* The textbook had answers to the odd-numbered problems in the back of the book. I’d often put some of the even-numbered problems, or problems from an older edition of the text, on the tests and exams. I think we can safely assume that the even-numbered problems and old-edition problems weren’t “way harder” than the ones I assigned. The issue was that MLIHASIM was doing math by memorization and pattern-matching, and so naturally the problems she’d seen before were way easier than the ones that she was seeing for the first time on the tests

    * She discussed this issue with me, multiple times. I gave her advice on what she should be thinking about when she was doing the problems; I told her to write down some rough work, and then if she got stuck, to see me again during office hours. She did return during office hours, but without rough work. All she did was complain, again, that the tests were too hard. Not a productive way to improve one’s standing.

    * I’ve given inappropriate tests before. As I become more experienced, this happens less often. I’ve taught MLIHASIM’s course three times, and this exam was not inappropriate. (I ran it by two more experienced faculty before giving it, and they said it was a good exam.) I carefully planned the homework assignments to give practice on various concepts, and I design the tests so that those concepts are tested roughly in proportion to how much time we spent on them.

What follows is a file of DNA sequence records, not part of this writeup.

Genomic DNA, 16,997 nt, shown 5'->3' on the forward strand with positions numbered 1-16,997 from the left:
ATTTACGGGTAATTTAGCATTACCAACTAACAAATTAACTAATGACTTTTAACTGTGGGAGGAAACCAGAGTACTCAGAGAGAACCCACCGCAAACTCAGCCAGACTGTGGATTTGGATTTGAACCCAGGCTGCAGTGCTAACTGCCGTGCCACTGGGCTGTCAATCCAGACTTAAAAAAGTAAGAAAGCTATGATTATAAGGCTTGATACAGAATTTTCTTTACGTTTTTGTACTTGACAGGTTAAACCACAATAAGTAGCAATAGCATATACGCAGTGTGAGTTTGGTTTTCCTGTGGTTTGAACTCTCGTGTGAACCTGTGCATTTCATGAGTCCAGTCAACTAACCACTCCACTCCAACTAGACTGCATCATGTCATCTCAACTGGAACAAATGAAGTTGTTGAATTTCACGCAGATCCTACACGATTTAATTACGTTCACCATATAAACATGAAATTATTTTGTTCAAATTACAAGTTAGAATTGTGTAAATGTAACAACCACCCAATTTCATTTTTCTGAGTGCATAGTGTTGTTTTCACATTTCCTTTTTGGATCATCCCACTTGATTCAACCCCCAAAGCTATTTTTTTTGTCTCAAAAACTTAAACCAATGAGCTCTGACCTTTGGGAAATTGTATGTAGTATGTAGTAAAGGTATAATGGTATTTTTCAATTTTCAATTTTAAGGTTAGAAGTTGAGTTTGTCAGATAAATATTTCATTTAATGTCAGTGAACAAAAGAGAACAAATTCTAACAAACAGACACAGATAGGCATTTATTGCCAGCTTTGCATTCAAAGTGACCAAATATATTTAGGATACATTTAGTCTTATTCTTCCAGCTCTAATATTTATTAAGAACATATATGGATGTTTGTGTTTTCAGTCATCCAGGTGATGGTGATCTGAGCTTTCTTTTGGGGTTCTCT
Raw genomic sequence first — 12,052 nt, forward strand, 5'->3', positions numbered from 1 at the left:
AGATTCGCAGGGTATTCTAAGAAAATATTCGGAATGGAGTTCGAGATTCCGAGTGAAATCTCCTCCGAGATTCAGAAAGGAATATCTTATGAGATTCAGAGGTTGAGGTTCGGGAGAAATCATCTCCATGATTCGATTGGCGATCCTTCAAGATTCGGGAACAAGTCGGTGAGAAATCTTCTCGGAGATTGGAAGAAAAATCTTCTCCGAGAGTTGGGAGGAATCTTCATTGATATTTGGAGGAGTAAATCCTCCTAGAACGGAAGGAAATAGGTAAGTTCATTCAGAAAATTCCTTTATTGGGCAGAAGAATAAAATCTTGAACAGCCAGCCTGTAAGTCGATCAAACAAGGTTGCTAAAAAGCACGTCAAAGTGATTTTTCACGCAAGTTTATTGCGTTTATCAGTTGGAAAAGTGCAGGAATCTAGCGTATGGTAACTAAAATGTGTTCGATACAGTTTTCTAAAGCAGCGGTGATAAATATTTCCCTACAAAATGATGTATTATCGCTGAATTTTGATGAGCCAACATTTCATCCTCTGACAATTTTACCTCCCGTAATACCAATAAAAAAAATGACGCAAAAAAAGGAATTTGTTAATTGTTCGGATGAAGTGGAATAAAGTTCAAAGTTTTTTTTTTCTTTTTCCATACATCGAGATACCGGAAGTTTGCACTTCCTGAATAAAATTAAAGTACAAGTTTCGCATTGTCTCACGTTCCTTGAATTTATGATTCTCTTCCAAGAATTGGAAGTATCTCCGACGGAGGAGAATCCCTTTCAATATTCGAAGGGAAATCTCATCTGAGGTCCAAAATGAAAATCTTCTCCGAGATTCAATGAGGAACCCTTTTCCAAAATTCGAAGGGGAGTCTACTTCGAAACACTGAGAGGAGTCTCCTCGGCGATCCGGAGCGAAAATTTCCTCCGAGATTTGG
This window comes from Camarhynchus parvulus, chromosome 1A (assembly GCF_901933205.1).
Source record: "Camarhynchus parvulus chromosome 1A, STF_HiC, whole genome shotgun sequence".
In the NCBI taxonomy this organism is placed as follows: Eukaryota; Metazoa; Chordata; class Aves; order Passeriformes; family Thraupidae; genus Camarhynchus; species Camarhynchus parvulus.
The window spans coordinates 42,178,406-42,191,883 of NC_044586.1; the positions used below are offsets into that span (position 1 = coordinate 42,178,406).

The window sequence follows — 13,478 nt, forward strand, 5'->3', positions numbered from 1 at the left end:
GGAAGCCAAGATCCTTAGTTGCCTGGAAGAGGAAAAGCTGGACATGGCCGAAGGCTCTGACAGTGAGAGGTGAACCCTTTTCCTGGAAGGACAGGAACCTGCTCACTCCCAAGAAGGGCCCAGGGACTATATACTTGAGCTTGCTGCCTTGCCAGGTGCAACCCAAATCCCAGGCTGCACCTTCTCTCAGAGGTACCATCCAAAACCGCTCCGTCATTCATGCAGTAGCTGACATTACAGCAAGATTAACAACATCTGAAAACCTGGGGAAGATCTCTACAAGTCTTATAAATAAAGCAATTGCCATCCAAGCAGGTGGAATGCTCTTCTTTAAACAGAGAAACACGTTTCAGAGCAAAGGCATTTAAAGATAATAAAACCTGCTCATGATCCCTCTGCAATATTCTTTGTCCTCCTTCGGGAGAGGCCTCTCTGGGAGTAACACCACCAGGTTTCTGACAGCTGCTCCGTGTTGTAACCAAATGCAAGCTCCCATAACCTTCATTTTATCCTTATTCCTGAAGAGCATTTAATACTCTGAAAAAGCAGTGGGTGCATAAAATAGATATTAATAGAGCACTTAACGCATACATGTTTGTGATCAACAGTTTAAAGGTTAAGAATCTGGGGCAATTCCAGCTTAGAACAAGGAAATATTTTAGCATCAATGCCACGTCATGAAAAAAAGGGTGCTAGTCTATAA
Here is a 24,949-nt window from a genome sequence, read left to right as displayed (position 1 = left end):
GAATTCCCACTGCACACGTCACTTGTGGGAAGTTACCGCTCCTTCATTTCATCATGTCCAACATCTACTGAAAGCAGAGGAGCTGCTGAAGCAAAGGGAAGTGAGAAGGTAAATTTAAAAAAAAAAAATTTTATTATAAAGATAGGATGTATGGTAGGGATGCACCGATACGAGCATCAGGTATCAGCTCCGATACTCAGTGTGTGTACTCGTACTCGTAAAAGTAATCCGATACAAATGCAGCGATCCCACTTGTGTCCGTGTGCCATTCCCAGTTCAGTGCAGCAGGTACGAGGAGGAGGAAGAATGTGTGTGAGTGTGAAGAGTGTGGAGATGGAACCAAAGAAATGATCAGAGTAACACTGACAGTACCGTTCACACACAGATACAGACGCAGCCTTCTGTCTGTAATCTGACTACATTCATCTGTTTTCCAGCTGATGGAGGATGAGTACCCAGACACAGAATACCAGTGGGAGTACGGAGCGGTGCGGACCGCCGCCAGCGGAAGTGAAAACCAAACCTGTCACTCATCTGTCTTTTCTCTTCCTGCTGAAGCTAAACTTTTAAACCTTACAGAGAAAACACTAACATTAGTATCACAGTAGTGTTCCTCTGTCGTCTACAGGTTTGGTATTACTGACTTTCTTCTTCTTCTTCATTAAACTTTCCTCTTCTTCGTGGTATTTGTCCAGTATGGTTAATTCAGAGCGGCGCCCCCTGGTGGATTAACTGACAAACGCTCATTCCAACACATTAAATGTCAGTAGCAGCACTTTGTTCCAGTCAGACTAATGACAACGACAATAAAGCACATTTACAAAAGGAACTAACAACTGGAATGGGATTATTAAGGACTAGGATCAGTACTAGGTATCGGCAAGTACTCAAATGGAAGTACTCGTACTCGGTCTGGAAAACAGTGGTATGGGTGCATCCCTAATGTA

* The student in question had previously taken this course with the Nice Teacher. Her ideas of what a math class should be are consequently pretty unrealistic.

    - Moebius Stripper — 5/31/2005 @ 3:24 pm